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Illustration by Drew Shannon

Quebec is a special part of Canada, and a strong reminder of this comes when I go cycling on its rural roads, through small quiet towns with giant churches, depanneurs and fleurs-de-lis flags flying proudly. This uniqueness becomes even more apparent on and around the end of June.

I grew up in Ontario and must admit that while I was aware of la Fête Nationale, Quebec’s “pre-Canada day” holiday, it was impossible to fully appreciate the event until I lived in Quebec. There’s a positive vibe and energy everywhere. Fireworks! Parties! Fine food! The Saint-Jean-Baptiste weekend marks the start of the long lazy days of summer. One doesn’t have to be particularly nationalistic or religious to officially welcome summer a week earlier than the rest of Canada.

Many years ago, my wife’s parents made it a habit of visiting our growing family in Quebec during the province’s biggest long weekend. We made the most of it: grabbing poutine at our local casse-croûte, long walks along the water and falling asleep to the sounds of fireworks that seemed to go on for hours. Stoney, my father-in-law, got serious about cycling around that time, and he and I got into the habit of heading out on rides together. We got into a nice rhythm, planning new routes near his home in Ontario and at our home in southwestern Quebec, we’d figure out the best spots to pause for the view and grab a snack or refill water bottles. Each year the rides got longer, meandered further from our houses, but the rides always justified a cold beer and great meal upon return.

Longer rides were always in order around the Saint-Jean-Baptiste weekend when Stoney visited. It dawned on us that our routes were also becoming quite “saintly” – we rolled through towns named Saint-Eugène and Sainte-Anne-de-Prescott (both actually in Ontario, near the border with Quebec), Sainte-Justine-de-Newton, Sainte-Marthe, Saint Lazare ... It seemed fitting to officially baptize these longer trips, “the Rides of the Saints.”

Cycling provides a perfect pace for sightseeing, but also for long conversation and deep dives into the big questions of life. We took full advantage of this. While religion was never the main topic, the conversations over spinning spokes were certainly spiritual.

We also pretended to be birders on our bikes. “Oh, there’s a Cooper’s hawk over there,” (yeah, right), “What’s the difference again between a raven and crow?” We always dissected the cycling stats (“how’s our average speed today?”), tracked the conditions of the roads and debated important things such as the taste of Cliff Bars compared with other kinds of granola bars. We always agreed that cars from Quebec tended to give cyclists a wider berth than those with Ontario plates and that strong headwinds are wheel-y annoying. I learned a lot about my father-in-law on these rides, cycling helped cement our relationship.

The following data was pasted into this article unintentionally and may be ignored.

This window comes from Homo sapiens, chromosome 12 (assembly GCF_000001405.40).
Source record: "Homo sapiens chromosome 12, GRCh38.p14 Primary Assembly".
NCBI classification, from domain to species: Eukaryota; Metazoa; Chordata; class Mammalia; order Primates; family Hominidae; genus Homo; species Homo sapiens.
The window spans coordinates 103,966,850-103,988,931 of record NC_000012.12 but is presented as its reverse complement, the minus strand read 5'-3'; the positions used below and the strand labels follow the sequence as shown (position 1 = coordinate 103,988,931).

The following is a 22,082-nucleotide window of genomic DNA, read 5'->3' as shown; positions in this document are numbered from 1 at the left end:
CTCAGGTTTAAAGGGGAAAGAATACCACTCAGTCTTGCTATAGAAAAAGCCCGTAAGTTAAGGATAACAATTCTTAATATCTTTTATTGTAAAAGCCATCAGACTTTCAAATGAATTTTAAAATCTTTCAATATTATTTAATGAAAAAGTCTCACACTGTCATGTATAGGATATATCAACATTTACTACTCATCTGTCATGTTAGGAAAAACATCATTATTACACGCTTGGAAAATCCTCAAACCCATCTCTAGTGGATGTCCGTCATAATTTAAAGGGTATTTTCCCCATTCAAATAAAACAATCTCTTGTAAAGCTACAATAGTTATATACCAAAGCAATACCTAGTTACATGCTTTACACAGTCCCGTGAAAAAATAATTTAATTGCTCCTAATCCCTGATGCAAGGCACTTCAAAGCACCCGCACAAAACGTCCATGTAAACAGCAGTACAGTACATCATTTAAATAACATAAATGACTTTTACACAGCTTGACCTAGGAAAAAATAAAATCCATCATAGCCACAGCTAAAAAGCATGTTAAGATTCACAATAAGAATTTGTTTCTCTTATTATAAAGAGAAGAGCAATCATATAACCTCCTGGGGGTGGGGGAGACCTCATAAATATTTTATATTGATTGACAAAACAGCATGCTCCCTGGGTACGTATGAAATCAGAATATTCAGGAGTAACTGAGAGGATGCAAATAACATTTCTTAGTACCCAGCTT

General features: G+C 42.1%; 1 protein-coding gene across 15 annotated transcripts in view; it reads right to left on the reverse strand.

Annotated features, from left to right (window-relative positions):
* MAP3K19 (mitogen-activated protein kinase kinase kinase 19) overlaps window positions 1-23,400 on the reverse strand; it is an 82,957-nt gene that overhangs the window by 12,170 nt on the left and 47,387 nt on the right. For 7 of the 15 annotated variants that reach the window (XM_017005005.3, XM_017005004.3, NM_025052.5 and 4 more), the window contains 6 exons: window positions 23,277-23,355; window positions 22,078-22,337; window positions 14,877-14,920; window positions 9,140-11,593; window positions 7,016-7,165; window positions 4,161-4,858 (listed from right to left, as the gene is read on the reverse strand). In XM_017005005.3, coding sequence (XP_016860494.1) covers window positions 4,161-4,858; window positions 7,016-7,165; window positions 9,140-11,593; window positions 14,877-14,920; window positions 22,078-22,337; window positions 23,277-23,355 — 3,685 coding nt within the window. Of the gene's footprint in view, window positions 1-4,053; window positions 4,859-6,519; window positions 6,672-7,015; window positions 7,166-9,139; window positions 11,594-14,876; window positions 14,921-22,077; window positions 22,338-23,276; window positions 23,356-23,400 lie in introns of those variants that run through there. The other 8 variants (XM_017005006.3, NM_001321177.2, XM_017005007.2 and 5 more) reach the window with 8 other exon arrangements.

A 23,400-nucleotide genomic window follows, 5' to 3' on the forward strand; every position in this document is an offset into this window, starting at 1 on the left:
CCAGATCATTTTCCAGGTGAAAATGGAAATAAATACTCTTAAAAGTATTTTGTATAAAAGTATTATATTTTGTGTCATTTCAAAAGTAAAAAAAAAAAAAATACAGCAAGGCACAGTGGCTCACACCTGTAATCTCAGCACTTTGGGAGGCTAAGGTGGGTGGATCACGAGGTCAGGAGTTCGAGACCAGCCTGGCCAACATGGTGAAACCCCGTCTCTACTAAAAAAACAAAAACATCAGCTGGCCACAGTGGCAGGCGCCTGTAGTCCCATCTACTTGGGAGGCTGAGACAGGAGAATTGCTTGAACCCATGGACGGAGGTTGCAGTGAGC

Stoney died in 2018, and his loss is still felt. Stoney was my friend in addition to being my father-in-law. He offered me support, about my career or what it means to be a good father. He always gave advice that was direct, powerful and meaningful. He never lived with regret, envy or guilt. He lived a good life and continues to inspire me to live a good life.

Grief never ends, I’ve realized – it just changes. Grief hangs on, often catching you unawares. I miss my friend a lot and think of him often. Many have grief as a partner in their life, and the pandemic has brought such significant loss to so many. Hopefully, we can all find ways to connect with our lost loved ones. I continue to associate cycling with Stoney, and I often find myself talking out loud to him when I’m spinning through the small towns in rural Quebec.

Just before his death, Stoney talked about his love of cycling. He mentioned that death, to him, meant long, never-ending bike rides on his favourite roads. He talked of giving us a wave as he metaphorically rode past while we continued to live full and happy lives.

I keep doing the Ride of the Saints on the Saint-Jean-Baptiste weekend, without Stoney, but sometimes with other good friends who share a love of the open road and good conversation. We talk about a lot of things as we zip past those churches and flags, grabbing selfies at each town’s “Bienvenue” sign. We agree with Stoney that headwinds suck and Cliff Bars are weird.

Long weekends are a good time for taking a pause and reflecting on the important things, including those we love, even if they are no longer with us. Maybe you can join me on the 24th of June this year, for a ride with the saints or among the saints. We don’t have to be shoulder to shoulder to share the experience, we can connect in whatever way makes sense to you – but let’s be sure to wave at Stoney. He’ll be with us, gears clicking, wheels spinning and a smile on his face.

Chris Buddle lives in Hudson, Que.

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